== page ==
Hours before coaching the biggest game of his life, Glen Snodgrass sought solace in the York High School weight room, a natural spot for York’s head football coach and strength and conditioning coordinator.
It was the afternoon of Nov. 21. Later that night, Snodgrass’ Dukes would capture a state title with his son, Garrett Snodgrass, leading the charge in their 31-0 victory over Omaha Skutt Catholic. But earlier in that weight room, Glen Snodgrass received a phone call from then-Nebraska coach Mike Riley. At first, Snodgrass assumed Riley was simply wishing a fellow coach good luck. But there was much more to the conversation.
Nebraska wanted to offer Garrett, a 3-star athlete.
“It was an emotional moment for me,” Glen said.
But there was no room for distractions, not on this day. So Glen opted to not tell anyone other than his wife.
“For me personally, it was very emotional,” Glen added. “I’m a lifelong, diehard Husker football fan. To have your son be somebody that’s going to play for them one day is pretty awesome.”
The decision to tell Garrett after the game, in between the trophy presentation and media interviews, created an unforgettable memory.
“It was a fairy-tale moment,” Glen said. “I guess it couldn’t get much better.”
Garrett — the fourth-ranked recruit in Nebraska and No. 71 athlete nationally, according to the 247Sports composite rankings — committed to the Huskers three days later.
“It was a pretty amazing couple of weeks for our family,” Glen said.
Garrett planted himself on Nebraska’s radar after his freshman season, his dad said. During York’s stretch run in the playoffs, Garrett played particularly well. In the championship game, Garrett rushed for 209 yards on 26 carries, along with 2 touchdowns.
“I kind of was starting to get the feeling there was going to be some offers coming,” Glen said. “Didn’t know it would be Nebraska first.”
By that point in the Huskers season, the writing was on the wall that Riley would lose his job.
“When Coach Riley extended the offer, I think everybody pretty much knew what was going to happen,” Glen said. “He even made the comment that he hopes he’s around to coach him.”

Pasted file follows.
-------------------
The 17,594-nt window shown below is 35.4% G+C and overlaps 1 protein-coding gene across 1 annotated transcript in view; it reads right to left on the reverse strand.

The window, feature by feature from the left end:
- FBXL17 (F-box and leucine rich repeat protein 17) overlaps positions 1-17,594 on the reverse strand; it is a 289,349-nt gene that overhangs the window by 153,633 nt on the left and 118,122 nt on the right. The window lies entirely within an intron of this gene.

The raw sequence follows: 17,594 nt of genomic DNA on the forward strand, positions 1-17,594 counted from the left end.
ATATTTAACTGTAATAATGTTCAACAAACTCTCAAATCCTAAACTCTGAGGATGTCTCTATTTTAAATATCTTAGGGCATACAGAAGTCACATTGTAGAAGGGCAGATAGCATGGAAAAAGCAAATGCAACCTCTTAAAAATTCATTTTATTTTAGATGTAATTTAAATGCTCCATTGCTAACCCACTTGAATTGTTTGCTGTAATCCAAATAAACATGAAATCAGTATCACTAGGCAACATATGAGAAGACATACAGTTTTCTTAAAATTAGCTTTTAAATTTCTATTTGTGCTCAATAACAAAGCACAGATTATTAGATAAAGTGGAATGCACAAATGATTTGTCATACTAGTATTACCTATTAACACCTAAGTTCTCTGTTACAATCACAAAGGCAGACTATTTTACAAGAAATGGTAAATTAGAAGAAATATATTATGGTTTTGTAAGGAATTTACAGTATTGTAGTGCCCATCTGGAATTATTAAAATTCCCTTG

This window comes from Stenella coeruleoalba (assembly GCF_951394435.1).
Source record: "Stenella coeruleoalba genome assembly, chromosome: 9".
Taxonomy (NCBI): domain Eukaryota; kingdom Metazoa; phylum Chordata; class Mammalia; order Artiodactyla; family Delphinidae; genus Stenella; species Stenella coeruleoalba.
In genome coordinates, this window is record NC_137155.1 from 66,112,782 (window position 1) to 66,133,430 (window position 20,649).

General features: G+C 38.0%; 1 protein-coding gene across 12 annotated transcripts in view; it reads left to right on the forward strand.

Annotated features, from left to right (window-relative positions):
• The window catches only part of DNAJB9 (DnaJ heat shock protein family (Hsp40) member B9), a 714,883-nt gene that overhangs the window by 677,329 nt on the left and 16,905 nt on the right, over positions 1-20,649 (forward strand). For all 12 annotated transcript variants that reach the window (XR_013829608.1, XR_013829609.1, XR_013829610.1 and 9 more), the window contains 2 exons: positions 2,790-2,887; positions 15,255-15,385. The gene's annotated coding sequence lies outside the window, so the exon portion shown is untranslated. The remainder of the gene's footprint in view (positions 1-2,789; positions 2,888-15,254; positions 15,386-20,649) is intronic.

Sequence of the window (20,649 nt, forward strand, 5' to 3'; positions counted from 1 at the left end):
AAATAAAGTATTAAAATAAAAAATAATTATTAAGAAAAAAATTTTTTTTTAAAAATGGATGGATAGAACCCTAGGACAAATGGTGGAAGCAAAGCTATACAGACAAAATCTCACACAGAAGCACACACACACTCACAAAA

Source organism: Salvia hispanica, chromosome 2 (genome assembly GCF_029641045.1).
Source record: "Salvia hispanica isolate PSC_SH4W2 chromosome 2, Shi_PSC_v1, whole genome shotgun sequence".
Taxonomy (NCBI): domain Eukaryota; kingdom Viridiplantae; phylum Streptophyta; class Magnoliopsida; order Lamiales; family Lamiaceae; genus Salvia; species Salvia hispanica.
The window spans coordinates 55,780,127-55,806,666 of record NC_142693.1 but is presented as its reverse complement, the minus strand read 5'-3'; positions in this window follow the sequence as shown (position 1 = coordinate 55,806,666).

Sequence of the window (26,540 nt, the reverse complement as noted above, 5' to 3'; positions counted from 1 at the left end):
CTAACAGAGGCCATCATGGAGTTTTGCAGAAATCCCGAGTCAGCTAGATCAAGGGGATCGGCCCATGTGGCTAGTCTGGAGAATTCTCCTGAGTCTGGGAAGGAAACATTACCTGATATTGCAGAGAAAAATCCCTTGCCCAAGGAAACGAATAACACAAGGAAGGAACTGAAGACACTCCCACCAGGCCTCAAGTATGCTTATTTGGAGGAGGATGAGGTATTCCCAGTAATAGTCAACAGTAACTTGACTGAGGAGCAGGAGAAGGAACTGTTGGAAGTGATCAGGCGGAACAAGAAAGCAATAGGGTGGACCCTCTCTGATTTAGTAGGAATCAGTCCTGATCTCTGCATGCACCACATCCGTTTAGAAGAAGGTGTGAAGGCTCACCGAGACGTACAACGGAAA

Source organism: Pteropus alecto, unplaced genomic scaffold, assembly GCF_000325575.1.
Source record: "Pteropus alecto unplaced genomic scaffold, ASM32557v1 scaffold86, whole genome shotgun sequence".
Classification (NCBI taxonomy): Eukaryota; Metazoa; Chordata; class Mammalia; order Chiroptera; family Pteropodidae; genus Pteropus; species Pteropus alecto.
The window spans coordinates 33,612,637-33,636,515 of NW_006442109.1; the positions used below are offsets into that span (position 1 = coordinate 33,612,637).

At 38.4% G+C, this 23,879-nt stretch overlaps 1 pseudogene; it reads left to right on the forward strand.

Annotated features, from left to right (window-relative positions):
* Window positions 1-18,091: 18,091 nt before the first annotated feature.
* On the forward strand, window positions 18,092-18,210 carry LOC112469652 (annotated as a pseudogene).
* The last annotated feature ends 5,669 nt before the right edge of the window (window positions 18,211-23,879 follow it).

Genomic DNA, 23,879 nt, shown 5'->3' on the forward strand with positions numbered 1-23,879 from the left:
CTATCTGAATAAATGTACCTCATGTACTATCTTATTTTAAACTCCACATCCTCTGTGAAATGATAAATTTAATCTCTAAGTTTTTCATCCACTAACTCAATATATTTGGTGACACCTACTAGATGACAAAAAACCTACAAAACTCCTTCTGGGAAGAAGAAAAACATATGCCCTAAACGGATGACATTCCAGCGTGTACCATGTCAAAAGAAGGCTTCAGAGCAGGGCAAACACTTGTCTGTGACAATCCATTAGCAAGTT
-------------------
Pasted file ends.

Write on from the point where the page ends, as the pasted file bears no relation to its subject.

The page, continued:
The only thing the Snodgrasses questioned was whether Garrett should commit then or wait until the next staff arrived.
“When he committed, he committed not necessarily to a coach or a coaching staff,” Glen said. “He committed to the University of Nebraska.”
Garrett attended junior day a couple of weeks ago, linking up with fellow Nebraska commit Ethan Piper for the first time. He and Glen will make the trip to Lincoln for the spring game next week.
Like his father, Glen has been a diehard fan since he was born. Glen outfitted Garrett’s crib in the hospital upon his birth with a Huskers football.
But offers are never guaranteed. And when Garrett didn’t hear much from the Huskers for the first couple of weeks new coach Scott Frost was on the job, the Snodgrasses began planning other visits. Iowa, Iowa State, Minnesota, Wyoming, Indiana, Wisconsin, Notre Dame and Harvard were some schools that reached out to Garrett in December.
“Garrett knew he still definitely wanted to go to Nebraska,” Glen said. “But he was getting a little nervous. There was a lot of visits and recruiting options available to him during that time frame and he was turning those things down when he wasn’t 100 percent sure about Nebraska and Coach Frost’s intentions.”
The potential visits were canceled when Frost called and re-offered Garrett, which took place about two weeks after Frost was hired. Glen has a relationship with Frost, since both grew up in central Nebraska and have mutual friends, such as Nebraska football’s chief of staff Gerrod Lambrecht.
“I think [Garrett] knew that he was going to play for Nebraska,” Glen said. “It didn’t matter. And I asked him, ‘Garrett, if any other team in America offered you — let’s say Alabama offered you — would you go anywhere other than Nebraska?’ ”
Garrett’s response to that premise was, according to Glen: “I can’t see [myself] going anywhere else other than Nebraska.”